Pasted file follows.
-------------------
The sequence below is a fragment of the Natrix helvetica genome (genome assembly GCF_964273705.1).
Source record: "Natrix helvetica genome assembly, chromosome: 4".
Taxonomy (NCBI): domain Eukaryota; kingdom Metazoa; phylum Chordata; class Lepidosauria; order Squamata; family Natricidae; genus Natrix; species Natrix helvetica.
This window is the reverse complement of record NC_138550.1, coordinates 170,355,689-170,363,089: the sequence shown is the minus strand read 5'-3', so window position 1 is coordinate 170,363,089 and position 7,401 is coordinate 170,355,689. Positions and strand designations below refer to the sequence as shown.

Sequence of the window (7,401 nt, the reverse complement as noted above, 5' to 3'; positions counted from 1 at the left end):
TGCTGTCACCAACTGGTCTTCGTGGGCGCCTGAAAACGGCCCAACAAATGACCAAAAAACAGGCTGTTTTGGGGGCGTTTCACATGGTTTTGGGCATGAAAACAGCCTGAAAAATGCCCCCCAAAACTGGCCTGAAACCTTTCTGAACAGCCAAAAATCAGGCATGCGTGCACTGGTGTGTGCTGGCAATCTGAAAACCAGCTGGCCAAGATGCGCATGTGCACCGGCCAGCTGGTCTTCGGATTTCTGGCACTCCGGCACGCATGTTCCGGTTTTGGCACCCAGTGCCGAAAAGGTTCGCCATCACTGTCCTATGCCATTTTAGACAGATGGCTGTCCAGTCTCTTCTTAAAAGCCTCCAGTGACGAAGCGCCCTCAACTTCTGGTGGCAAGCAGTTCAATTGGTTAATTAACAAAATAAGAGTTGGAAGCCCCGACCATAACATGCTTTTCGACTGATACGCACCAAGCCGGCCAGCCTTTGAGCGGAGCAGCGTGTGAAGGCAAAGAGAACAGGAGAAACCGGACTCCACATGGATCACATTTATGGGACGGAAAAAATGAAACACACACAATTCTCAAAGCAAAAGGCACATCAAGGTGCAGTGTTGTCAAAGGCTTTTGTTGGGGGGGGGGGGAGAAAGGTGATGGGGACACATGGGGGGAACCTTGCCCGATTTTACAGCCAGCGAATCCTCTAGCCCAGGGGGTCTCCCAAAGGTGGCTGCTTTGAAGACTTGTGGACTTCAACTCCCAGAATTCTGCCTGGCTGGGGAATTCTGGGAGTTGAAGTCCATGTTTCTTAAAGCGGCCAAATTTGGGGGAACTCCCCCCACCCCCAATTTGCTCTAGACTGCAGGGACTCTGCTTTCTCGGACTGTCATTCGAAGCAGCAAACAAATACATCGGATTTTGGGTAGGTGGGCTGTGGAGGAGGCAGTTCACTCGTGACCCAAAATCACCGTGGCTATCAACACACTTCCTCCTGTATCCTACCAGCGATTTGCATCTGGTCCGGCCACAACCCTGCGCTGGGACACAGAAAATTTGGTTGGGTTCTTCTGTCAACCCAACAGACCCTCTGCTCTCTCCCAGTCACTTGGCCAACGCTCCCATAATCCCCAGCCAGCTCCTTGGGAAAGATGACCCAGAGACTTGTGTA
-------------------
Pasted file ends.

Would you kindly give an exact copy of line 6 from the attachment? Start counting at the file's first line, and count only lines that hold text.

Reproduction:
TGCTGTCACCAACTGGTCTTCGTGGGCGCCTGAAAACGGCCCAACAAATGACCAAAAAACAGGCTGTTTTGGGGGCGTTTCACATGGTTTTGGGCATGAAAACAGCCTGAAAAATGCCCCCCAAAACTGGCCTGAAACCTTTCTGAACAGCCAAAAATCAGGCATGCGTGCACTGGTGTGTGCTGGCAATCTGAAAACCAGCTGGCCAAGATGCGCATGTGCACCGGCCAGCTGGTCTTCGGATTTCTGGCACTCCGGCACGCATGTTCCGGTTTTGGCACCCAGTGCCGAAAAGGTTCGCCATCACTGTCCTATGCCATTTTAGACAGATGGCTGTCCAGTCTCTTCTTAAAAGCCTCCAGTGACGAAGCGCCCTCAACTTCTGGTGGCAAGCAGTTCAATTGGTTAATTAACAAAATAAGAGTTGGAAGCCCCGACCATAACATGCTTTTCGACTGATACGCACCAAGCCGGCCAGCCTTTGAGCGGAGCAGCGTGTGAAGGCAAAGAGAACAGGAGAAACCGGACTCCACATGGATCACATTTATGGGACGGAAAAAATGAAACACACACAATTCTCAAAGCAAAAGGCACATCAAGGTGCAGTGTTGTCAAAGGCTTTTGTTGGGGGGGGGGGGAGAAAGGTGATGGGGACACATGGGGGGAACCTTGCCCGATTTTACAGCCAGCGAATCCTCTAGCCCAGGGGGTCTCCCAAAGGTGGCTGCTTTGAAGACTTGTGGACTTCAACTCCCAGAATTCTGCCTGGCTGGGGAATTCTGGGAGTTGAAGTCCATGTTTCTTAAAGCGGCCAAATTTGGGGGAACTCCCCCCACCCCCAATTTGCTCTAGACTGCAGGGACTCTGCTTTCTCGGACTGTCATTCGAAGCAGCAAACAAATACATCGGATTTTGGGTAGGTGGGCTGTGGAGGAGGCAGTTCACTCGTGACCCAAAATCACCGTGGCTATCAACACACTTCCTCCTGTATCCTACCAGCGATTTGCATCTGGTCCGGCCACAACCCTGCGCTGGGACACAGAAAATTTGGTTGGGTTCTTCTGTCAACCCAACAGACCCTCTGCTCTCTCCCAGTCACTTGGCCAACGCTCCCATAATCCCCAGCCAGCTCCTTGGGAAAGATGACCCAGAGACTTGTGTA